9. The device of claim 1, including a layer of non-conductive material covering the unpackaged semiconductor die.
10. The device of claim 3, wherein the rectifier includes a Schottky rectifier.
11. The device of claim 6, wherein the first conductive tab includes molybdenum.
12. The device of claim 7, wherein the second conductive tab includes molybdenum.
13. The device of claim 9, wherein the layer of non-conductive material includes epoxy.
14. An electrical device, comprising:
a first substrate;
a second substrate facing the first substrate;
an unpackaged semiconductor die electrically and thermally connected to the first substrate;
a first lead electrically connected between the unpackaged semiconductor die and the second substrate;
a second lead electrically connected between the first and second substrates;
a first conductive tab interposed between the unpackaged semiconductor die and the first substrate; and
a second conductive tab interposed between the unpackaged semiconductor die and the first lead.
15. The device of claim 14, wherein:
the unpackaged semiconductor die includes silicon;
the first conductive tab includes molybdenum; and
the second conductive tab includes molybdenum.
16. The device of claim 14, wherein:
the first substrate includes an insulated metal substrate; and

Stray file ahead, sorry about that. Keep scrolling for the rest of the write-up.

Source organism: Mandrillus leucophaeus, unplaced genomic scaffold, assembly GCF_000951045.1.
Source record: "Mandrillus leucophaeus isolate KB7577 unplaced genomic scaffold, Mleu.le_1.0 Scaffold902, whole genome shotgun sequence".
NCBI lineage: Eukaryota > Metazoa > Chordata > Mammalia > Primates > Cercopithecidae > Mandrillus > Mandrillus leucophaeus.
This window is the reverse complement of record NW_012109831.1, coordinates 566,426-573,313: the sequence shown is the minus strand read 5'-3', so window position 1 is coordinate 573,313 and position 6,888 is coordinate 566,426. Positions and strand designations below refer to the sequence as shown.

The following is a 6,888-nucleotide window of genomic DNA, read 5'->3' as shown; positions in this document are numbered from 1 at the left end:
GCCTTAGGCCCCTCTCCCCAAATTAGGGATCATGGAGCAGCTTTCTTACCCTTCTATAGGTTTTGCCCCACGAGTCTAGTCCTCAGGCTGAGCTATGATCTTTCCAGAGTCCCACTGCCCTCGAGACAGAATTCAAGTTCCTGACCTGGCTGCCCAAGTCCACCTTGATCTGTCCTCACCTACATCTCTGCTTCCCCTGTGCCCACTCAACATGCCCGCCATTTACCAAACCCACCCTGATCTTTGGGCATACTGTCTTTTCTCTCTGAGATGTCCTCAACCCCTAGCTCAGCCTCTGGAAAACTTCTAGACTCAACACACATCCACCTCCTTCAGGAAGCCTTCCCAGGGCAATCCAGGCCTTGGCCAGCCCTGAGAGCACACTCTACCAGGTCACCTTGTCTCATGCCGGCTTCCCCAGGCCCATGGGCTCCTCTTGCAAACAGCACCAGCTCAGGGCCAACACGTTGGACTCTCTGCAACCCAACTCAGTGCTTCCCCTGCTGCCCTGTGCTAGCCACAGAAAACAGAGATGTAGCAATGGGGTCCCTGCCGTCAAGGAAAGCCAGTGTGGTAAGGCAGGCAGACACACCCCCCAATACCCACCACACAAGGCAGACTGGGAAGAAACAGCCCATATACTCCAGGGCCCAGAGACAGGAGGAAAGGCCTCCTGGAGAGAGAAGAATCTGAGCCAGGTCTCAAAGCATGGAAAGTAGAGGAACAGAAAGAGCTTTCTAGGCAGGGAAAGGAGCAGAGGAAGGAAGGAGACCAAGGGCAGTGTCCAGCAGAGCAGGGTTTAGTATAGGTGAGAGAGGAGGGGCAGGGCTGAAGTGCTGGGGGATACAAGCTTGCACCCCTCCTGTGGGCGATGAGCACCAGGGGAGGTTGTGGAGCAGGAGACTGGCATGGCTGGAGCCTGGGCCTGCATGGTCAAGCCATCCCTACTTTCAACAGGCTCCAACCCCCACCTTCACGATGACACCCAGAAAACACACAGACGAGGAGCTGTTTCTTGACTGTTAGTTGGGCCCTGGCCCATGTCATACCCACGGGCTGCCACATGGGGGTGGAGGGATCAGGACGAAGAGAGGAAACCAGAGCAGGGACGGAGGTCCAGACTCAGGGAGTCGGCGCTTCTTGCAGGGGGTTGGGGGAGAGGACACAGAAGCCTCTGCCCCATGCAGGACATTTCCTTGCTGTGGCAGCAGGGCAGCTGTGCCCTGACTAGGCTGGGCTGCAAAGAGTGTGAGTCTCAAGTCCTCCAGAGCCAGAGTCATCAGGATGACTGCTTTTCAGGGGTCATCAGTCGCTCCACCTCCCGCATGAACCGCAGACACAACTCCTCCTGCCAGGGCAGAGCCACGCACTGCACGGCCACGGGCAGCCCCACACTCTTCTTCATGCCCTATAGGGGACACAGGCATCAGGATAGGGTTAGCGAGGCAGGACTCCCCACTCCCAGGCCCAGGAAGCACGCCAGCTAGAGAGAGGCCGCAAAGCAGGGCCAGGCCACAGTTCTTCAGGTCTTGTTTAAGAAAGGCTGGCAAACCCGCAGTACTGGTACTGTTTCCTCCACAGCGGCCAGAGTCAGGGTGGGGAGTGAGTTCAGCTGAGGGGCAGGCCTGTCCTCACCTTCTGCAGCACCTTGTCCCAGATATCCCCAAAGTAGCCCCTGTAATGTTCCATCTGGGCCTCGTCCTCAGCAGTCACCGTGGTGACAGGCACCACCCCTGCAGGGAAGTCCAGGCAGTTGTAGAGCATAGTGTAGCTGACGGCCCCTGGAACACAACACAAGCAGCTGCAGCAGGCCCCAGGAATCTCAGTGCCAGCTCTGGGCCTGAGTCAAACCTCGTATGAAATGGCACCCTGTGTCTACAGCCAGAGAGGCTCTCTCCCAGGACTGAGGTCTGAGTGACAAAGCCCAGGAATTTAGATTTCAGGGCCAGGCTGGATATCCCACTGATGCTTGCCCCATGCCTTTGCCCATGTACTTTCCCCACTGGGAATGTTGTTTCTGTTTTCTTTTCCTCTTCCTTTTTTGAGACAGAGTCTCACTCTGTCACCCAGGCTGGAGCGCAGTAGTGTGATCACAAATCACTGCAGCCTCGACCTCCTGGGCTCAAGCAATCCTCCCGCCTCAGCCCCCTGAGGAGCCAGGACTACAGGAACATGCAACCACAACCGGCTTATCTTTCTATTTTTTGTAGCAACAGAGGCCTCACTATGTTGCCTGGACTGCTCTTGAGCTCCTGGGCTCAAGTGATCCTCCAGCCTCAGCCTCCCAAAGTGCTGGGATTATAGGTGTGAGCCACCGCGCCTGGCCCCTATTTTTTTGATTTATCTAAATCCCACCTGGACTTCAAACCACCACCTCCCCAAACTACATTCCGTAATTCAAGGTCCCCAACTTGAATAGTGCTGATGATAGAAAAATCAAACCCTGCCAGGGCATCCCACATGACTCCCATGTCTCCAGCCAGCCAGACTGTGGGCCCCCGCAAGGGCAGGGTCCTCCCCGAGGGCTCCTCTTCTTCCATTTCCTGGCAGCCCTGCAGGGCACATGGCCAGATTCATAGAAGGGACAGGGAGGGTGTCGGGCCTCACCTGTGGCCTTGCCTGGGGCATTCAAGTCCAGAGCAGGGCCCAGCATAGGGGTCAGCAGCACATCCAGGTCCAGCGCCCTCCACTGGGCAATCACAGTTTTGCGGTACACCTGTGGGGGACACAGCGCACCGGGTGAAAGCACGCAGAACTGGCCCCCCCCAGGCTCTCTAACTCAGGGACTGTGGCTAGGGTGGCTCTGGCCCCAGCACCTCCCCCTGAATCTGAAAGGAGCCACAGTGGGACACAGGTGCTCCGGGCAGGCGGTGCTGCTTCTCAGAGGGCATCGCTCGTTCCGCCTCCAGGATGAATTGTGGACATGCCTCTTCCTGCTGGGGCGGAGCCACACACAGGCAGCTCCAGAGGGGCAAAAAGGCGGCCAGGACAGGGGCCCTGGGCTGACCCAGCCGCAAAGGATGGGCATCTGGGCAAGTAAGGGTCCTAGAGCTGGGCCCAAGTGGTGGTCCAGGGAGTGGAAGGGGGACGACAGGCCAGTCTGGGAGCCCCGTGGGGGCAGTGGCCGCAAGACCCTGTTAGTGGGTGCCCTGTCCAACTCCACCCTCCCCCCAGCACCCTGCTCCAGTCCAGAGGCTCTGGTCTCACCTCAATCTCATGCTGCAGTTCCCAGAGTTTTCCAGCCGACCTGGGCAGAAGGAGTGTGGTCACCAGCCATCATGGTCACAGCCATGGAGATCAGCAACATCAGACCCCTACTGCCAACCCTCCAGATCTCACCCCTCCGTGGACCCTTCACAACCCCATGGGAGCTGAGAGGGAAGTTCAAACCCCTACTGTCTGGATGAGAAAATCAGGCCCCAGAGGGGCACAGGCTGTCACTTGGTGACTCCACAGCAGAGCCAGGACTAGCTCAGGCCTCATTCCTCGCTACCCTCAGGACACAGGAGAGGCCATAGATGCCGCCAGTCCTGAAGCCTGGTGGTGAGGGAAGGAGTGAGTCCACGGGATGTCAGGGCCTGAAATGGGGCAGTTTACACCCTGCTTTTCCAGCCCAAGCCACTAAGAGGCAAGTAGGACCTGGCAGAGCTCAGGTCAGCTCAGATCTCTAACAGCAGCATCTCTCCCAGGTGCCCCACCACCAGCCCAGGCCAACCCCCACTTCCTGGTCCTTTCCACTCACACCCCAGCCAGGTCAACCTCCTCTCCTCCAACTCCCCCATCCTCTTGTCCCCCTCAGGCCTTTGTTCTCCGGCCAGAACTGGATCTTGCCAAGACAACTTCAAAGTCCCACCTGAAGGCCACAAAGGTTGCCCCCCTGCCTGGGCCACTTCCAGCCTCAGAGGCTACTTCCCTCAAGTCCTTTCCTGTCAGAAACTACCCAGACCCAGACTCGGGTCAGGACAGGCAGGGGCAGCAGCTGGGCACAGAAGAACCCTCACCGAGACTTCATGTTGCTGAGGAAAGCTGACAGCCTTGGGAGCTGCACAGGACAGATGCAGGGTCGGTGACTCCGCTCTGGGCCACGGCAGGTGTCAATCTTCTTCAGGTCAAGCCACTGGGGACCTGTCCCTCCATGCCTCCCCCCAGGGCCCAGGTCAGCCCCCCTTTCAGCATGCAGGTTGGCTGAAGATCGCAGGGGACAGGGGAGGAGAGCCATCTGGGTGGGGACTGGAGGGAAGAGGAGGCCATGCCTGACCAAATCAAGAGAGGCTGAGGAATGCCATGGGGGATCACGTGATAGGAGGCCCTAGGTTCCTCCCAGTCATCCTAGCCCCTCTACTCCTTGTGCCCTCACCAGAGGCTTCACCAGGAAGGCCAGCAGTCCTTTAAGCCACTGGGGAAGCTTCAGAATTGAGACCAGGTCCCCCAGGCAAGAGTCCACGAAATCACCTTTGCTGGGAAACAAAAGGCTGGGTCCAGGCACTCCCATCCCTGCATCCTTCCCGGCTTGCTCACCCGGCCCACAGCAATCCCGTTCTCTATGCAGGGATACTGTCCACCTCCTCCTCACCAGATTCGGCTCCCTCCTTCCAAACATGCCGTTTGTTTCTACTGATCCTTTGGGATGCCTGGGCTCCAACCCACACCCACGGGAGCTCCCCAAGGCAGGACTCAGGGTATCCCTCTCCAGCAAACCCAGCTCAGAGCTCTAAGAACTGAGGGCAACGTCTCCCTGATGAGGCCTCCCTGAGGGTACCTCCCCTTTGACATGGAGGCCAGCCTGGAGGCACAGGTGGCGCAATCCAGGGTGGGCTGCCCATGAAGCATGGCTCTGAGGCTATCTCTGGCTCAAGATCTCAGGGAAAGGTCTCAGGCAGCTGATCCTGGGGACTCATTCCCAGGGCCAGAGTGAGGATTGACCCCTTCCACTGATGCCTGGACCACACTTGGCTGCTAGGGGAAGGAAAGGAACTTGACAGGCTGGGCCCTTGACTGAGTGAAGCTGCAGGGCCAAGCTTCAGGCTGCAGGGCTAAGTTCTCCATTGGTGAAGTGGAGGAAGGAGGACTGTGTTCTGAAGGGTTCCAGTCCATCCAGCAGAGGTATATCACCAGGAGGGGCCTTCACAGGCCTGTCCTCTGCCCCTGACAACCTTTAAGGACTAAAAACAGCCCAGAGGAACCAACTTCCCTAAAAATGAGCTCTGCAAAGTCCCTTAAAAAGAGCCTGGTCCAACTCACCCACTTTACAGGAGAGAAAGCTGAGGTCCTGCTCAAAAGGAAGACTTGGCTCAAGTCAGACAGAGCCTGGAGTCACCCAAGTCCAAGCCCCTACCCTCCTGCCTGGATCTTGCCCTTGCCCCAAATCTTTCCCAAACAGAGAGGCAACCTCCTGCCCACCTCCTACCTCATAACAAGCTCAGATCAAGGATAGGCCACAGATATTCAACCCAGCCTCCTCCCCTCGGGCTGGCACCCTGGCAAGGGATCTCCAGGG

the second substrate includes a circuit board.
17. The device of claim 14, wherein the first lead includes a strain relief portion.
18. A converter, comprising:
a first substrate;
a second substrate facing the first substrate;
an unpackaged rectifier electrically and thermally connected to the first substrate;
a first lead electrically connected between the rectifier and the second substrate;
a second lead electrically connected between the first and second substrates; and
a transformer electrically connected to the second substrate.
19. The converter of claim 18, wherein:
the first substrate includes an insulated metal substrate; and
the second substrate includes a circuit board.
20. The converter of claim 18, wherein the rectifier is a Schottky rectifier.
21. The converter of claim 18, wherein the rectifier is one of a plurality of unpackaged rectifiers electrically and thermally connected to the first substrate.
22. The converter of claim 18, wherein the rectifier is facing the transformer.